A sample openocd config file can be as follows:

nRF52832.cfg

#nRF52832 Target
source [find interface/stlink-v2.cfg]

transport select hla_swd

source [find target/nrf52.cfg]

But since I did not run the sudo make install command the tcl files from the Arch Linux package are different from the patched version, so it is important that the patched version also uses the patched/new files:

openocd -s /opt/openocd-code/tcl -f nRF52832.cfg

The expected output:

Open On-Chip Debugger 0.10.0+dev-00146-g1025be36-dirty (2017-06-04-10:06)
Licensed under GNU GPL v2
For bug reports, read
        http://openocd.org/doc/doxygen/bugs.html
Info : The selected transport took over low-level target control. The results might differ compared to plain JTAG/SWD
adapter speed: 10000 kHz
Info : Unable to match requested speed 10000 kHz, using 4000 kHz
Info : Unable to match requested speed 10000 kHz, using 4000 kHz
Info : clock speed 4000 kHz
Info : STLINK v2 JTAG v21 API v2 SWIM v4 VID 0x0483 PID 0x3748
Info : using stlink api v2
Info : Target voltage: 3.261252
Info : nrf52.cpu: hardware has 6 breakpoints, 4 watchpoints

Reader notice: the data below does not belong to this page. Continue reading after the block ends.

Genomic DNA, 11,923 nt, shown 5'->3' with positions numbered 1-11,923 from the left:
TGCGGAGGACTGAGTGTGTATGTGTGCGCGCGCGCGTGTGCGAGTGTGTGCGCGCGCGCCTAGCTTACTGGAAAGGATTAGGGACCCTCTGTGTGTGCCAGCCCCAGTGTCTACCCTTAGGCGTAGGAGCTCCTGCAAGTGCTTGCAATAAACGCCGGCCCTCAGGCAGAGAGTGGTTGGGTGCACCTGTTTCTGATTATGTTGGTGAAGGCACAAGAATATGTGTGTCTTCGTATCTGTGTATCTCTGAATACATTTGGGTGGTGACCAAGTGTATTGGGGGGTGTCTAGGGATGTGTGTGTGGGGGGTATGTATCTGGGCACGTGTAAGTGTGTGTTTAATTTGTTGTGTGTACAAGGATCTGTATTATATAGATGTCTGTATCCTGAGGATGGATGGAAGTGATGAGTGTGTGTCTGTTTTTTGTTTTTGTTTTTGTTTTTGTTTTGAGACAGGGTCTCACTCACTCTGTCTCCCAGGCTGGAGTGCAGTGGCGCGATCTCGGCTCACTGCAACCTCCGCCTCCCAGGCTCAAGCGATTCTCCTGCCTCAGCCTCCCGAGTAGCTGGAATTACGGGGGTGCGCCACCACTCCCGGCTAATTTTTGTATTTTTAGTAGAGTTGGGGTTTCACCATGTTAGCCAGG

We should be able now to run the nrf52 command:

telnet localhost 4444
Trying ::1...
Connection failed: Connection refused
Trying 127.0.0.1...
Connected to localhost.
Escape character is '^]'.
Open On-Chip Debugger
> nrf52
nrf52
  nrf52 mass_erase
nrf52.cpu
  nrf52.cpu arm
    nrf52.cpu arm core_state ['arm'|'thumb']
...

And programming:

> program /opt/nRF5_SDK_12.3.0_d7731ad/examples/ble_peripheral/ble_app_uart/hex/ble_app_uart_pca10028_s130.hex verify
target halted due to debug-request, current mode: Thread 
xPSR: 0x01000000 pc: 0x000006d0 msp: 0x000007c0
** Programming Started **
auto erase enabled
nRF51822-QFN48(build code: B00) 512kB Flash
Padding image section 0 with 2112 bytes
Padding image section 1 with 32 bytes
using fast async flash loader. This is currently supported
only with ST-Link and CMSIS-DAP. If you have issues, add
"set WORKAREASIZE 0" before sourcing nrf52.cfg to disable it
target halted due to breakpoint, current mode: Thread 
xPSR: 0x61000000 pc: 0x2000001e msp: 0x000007c0
wrote 126976 bytes from file /opt/nRF5_SDK_12.3.0_d7731ad/examples/ble_peripheral/ble_app_uart/hex/ble_app_uart_pca10028_s130.hex in 3.972911s (31.211 KiB/s)